Protect Yourself from Hackers | TransUnion Hackers

5 Apr

Here’s How to Protect Yourself from TransUnion Hackers (and any other Hackers)

Last month, TransUnion (one of the biggest credit bureaus in the world) suffered a hacking attack at its SA subsidiary with a $15 million dollar ransom attached. More than 3 million client records were stolen during the attack and a further 6 million IDs exposed, with hackers from the group N4ughtySecTU demanding payment in exchange for not releasing sensitive information of “28-million credit records” online.

Since the company refused to pay this astronomical amount, that they said was “extortion”, the stolen data could be circulating online right now – and any South African credit user could be affected.

If you’re worried about the implications of this huge cybersecurity breach, you’re not alone. Fortunately, there are some things you can do to protect yourself from hackers, even if your data has been compromised.

Let’s take a look at the latest news on the TransUnion leak and what you can do to secure your privacy.

millions of customers’ data is on the loose – now what?

In the aftermath of the TransUnion leak, millions of South Africans – including President Ramaphosa –  have become victims of cybercrime overnight. To find out if you were one of them, the best thing you can do is to contact Trans Union directly, although TransUnion advised that affected individuals had been emailed directly.

If you think that your information has been leaked, it’s important to remain calm while recognising that your personal data could be used by criminals. Some of the crimes that leaked data can be used for include:

  • Financial scams
  • Phishing emails
  • Telephone scans
  • Tracking your whereabouts to commit physical crimes
  • Identity theft using your name

If you suspect that you have become a target of online or physical criminals, it’s essential to notify the police immediately. You should also safeguard your information by following the steps below.

how to get back your privacy after the TransUnion leak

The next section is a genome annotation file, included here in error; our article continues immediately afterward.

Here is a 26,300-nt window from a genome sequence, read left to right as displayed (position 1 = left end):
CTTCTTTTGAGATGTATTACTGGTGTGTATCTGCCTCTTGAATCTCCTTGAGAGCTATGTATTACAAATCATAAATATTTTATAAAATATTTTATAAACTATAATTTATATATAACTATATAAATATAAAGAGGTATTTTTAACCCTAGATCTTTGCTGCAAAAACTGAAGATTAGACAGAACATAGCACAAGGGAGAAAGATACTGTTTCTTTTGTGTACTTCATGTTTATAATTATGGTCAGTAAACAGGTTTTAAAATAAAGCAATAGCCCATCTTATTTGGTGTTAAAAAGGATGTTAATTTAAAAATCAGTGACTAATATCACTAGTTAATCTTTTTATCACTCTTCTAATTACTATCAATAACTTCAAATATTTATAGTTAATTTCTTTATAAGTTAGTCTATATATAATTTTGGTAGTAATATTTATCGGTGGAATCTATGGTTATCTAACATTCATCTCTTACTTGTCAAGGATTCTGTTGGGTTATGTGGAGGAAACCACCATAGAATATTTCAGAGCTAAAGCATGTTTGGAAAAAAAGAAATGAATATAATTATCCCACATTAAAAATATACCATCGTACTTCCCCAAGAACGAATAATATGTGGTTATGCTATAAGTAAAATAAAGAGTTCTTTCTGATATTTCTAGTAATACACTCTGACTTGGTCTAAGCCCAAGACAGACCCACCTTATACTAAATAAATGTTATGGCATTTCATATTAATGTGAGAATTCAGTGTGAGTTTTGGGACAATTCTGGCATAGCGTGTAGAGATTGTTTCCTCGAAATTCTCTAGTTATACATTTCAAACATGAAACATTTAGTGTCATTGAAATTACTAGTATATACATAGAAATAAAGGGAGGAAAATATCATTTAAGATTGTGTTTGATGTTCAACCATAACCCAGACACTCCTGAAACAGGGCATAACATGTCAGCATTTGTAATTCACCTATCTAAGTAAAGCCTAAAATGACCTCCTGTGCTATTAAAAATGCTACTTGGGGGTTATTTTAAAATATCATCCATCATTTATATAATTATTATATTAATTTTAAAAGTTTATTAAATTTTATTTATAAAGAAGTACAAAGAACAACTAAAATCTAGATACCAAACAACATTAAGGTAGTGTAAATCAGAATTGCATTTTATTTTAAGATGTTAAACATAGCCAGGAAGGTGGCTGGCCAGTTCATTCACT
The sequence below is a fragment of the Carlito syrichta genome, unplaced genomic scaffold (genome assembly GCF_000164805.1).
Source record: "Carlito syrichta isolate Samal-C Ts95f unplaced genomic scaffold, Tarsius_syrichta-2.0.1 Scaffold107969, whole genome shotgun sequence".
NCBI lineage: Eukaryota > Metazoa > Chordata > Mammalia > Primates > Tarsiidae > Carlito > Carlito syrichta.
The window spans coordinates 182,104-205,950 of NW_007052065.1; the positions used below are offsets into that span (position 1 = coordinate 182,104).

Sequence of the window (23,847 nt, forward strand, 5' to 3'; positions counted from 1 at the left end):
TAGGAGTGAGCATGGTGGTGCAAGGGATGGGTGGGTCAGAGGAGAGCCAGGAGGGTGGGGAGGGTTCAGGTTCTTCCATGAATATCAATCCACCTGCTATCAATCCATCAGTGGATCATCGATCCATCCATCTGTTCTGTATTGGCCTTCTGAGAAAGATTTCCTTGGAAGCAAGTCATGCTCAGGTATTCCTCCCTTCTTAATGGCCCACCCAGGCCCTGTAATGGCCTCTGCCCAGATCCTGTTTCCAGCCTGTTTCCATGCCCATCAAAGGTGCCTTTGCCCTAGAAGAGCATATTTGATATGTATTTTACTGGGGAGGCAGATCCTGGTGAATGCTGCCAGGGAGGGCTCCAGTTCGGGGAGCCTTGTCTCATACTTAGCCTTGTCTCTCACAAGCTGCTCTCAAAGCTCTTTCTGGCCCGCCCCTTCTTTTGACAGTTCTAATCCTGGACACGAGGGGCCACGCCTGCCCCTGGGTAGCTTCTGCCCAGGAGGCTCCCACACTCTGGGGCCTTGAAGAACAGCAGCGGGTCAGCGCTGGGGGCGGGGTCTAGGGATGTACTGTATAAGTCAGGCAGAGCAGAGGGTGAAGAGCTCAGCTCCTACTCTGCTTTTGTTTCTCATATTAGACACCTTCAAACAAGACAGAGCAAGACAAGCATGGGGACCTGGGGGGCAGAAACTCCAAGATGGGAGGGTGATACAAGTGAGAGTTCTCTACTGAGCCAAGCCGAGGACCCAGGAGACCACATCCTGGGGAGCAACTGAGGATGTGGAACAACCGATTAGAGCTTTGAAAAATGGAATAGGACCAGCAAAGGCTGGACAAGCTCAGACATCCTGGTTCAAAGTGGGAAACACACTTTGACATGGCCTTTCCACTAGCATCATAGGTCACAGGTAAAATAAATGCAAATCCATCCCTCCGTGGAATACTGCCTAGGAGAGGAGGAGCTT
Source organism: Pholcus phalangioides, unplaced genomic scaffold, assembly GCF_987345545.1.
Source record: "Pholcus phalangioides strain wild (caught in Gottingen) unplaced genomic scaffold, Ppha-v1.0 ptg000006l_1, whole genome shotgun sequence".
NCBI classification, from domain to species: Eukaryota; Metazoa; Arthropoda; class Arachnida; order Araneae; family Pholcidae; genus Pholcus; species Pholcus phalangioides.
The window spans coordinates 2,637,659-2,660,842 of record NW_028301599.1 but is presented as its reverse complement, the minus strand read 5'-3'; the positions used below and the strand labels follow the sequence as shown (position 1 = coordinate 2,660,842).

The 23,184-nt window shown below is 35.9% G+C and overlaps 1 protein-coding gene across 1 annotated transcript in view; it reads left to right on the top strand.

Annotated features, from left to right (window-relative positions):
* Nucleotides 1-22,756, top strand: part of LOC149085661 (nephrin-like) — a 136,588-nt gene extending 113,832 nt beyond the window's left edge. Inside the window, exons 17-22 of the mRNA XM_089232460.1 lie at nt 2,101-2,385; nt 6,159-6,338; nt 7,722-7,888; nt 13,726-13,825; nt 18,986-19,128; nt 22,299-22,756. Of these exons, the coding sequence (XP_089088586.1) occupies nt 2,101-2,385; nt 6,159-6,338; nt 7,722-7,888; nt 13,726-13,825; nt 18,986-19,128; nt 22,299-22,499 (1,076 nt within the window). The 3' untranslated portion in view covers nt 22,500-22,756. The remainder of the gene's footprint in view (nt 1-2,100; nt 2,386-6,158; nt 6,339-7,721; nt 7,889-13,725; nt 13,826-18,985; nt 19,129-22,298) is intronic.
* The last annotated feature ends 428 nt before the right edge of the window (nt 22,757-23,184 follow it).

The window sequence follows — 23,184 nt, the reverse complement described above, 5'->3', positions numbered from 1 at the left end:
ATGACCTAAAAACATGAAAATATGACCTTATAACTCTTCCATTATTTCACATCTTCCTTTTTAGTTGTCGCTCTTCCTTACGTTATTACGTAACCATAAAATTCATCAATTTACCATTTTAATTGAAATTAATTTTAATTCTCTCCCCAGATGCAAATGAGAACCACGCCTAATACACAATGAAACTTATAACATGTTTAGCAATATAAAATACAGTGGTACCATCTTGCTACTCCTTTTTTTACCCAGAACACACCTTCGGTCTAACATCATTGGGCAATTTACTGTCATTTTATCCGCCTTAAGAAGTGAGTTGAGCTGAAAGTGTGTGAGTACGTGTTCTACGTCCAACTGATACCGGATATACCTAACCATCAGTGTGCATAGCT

In the wake of the biggest data breach to affect a South African credit bureau, TransUnion is offering affected individual access to its TrueIdentity Service free of charge until the end of 2023.

It’s definitely worth accepting this offer, but that alone may not be enough to prevent your information being used by criminals.

Aside from regularly checking for updates from TransUnion, here are some other steps you can take to protect your privacy.

  • Change your passwords on all your important online accounts, including your email and electronic banking profile
  • Don’t use your name, children’s names, or place of work or residence as a password
  • Be especially suspicious of unusual phone calls, text messages, or emails from people claiming to work at your bank or credit card provider
  • Verify any requests for personal information
  • Never click on a suspicious link
  • Change your security questions
  • Keep a close eye on your bank accounts and credit reports

protect yourself from hackers

Taking the above steps should help you secure your data so that you can rest easy.

Wherever possible, activate a two-factor authentication on your accounts which will certainly help block automated attacks, however, it’s important to remember that hackers are sometimes able to bypass multi-factor authentication through bots. To ensure that your business and personal data is fully protected in the future, be proactive about your data security and choose one of our secure cloud storage solutions today.

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